Of his six sons, Junius Brutus Booth chose only one to be his apprentice: Edwin.
Having shown early signs of talent, Edwin left school at eleven to train and travel from theater to theater with his father. Whole books have been dedicated to the career of Edwin Booth, who, launched on stage so young, was dubbed in maturity America’s “Actor King,” and mourned as a national icon on his death in 1893. His immense success as a star at the height of the Civil War was only a prelude to later achievements.
In the Folger Reading Room, I learned that in March 1864, Edwin had played command performances of Shakespeare for President Lincoln in the Capital, and that in March 1865, he became the first actor to perform Hamlet for 100 consecutive nights.
Throughout the war, as Folger sources prove, Edwin’s charity performances of Shakespeare in Boston and New York raised thousands of dollars for the widows and orphans of Union war dead, as well as for the US Sanitary Commission, a forerunner of the American Red Cross.
Edwin wrote this letter to his best friend, Colonel Adam Badeau, aide-de-camp to General Ulysesses S. Grant, in October 1864, pledging his support for Lincoln in the upcoming presidential election. John Wilkes had spent the summer fighting over politics with his pro-Union brother, but as Edwin now informs Colonel Badeau, the Southern sympathizer seemed preoccupied with a new career drilling for oil in western Pennsylvania. He also describes his preparations for the 100-night run of Hamlet at the Winter Garden, a Broadway theater Edwin had recently purchased. The actor had no idea his younger brother already had begun plotting against the President.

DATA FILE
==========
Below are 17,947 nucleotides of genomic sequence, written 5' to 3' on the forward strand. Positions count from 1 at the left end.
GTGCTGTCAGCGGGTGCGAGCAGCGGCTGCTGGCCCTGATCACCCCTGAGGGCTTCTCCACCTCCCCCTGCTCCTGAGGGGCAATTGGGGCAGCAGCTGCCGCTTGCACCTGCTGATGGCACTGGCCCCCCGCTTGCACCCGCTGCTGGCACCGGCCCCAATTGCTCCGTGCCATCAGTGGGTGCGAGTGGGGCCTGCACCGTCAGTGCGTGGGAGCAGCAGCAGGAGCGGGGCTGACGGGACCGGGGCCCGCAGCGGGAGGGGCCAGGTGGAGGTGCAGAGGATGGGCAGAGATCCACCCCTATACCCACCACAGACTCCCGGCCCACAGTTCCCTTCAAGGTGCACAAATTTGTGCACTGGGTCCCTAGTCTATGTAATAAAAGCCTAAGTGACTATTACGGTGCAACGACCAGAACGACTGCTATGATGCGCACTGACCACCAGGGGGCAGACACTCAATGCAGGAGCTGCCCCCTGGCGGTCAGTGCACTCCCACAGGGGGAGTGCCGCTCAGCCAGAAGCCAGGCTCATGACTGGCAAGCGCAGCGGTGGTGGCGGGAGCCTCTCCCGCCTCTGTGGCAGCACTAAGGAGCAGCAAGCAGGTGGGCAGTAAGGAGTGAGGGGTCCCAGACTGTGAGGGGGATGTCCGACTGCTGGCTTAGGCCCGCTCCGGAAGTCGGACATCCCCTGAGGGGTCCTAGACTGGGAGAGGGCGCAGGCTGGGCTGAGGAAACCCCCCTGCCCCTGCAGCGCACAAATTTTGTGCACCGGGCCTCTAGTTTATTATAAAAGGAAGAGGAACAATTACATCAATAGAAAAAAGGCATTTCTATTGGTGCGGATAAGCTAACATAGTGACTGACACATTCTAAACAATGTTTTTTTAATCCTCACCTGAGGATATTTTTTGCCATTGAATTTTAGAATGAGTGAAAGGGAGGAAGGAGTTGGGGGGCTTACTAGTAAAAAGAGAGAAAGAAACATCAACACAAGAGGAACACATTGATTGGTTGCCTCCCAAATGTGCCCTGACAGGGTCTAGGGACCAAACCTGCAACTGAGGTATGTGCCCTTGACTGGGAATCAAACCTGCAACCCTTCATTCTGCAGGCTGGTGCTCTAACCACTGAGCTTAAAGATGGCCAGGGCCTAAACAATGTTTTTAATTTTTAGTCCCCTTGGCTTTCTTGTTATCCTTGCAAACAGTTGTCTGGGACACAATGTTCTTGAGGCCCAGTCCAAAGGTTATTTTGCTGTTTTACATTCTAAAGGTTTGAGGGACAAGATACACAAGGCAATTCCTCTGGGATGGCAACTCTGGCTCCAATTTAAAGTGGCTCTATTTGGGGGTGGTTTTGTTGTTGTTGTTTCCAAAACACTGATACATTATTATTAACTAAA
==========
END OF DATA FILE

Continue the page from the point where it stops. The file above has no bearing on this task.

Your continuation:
“Dear Ad… if things politic go right I guess all will go glorious. Lincoln, I suppose, is what is called right—you know how ignorant I am of all things outside the footlights. I only know I go in for cursing every damned rebel out, and waving the old “stars and stripes” all over…The Tragedy of Hamlet, by Wm Shakespeare, is being done in the paint rooms, the wardrobe and the property rooms of the Winter Garden for me—I shall be called upon to be genteel and gentle about the 27th of November. I shall rest till then and try to get rid of this infernal headache…And now—say something, tell me of the “carnage and the roar of battle”—shake up my lethargic spirits a bit before another draft is called that I may not shirk…J. Wilkes is up to his knees in an ile well in the West, albeit he is on the sofa at this juncture in t’other room… tell me as much of Badeau & battles as I you of Booth and bosh, & I’ll be grateful. Write soon and often, Thine ever, Edwin.”
—Edwin Booth to Adam Badeau, October 14, 1864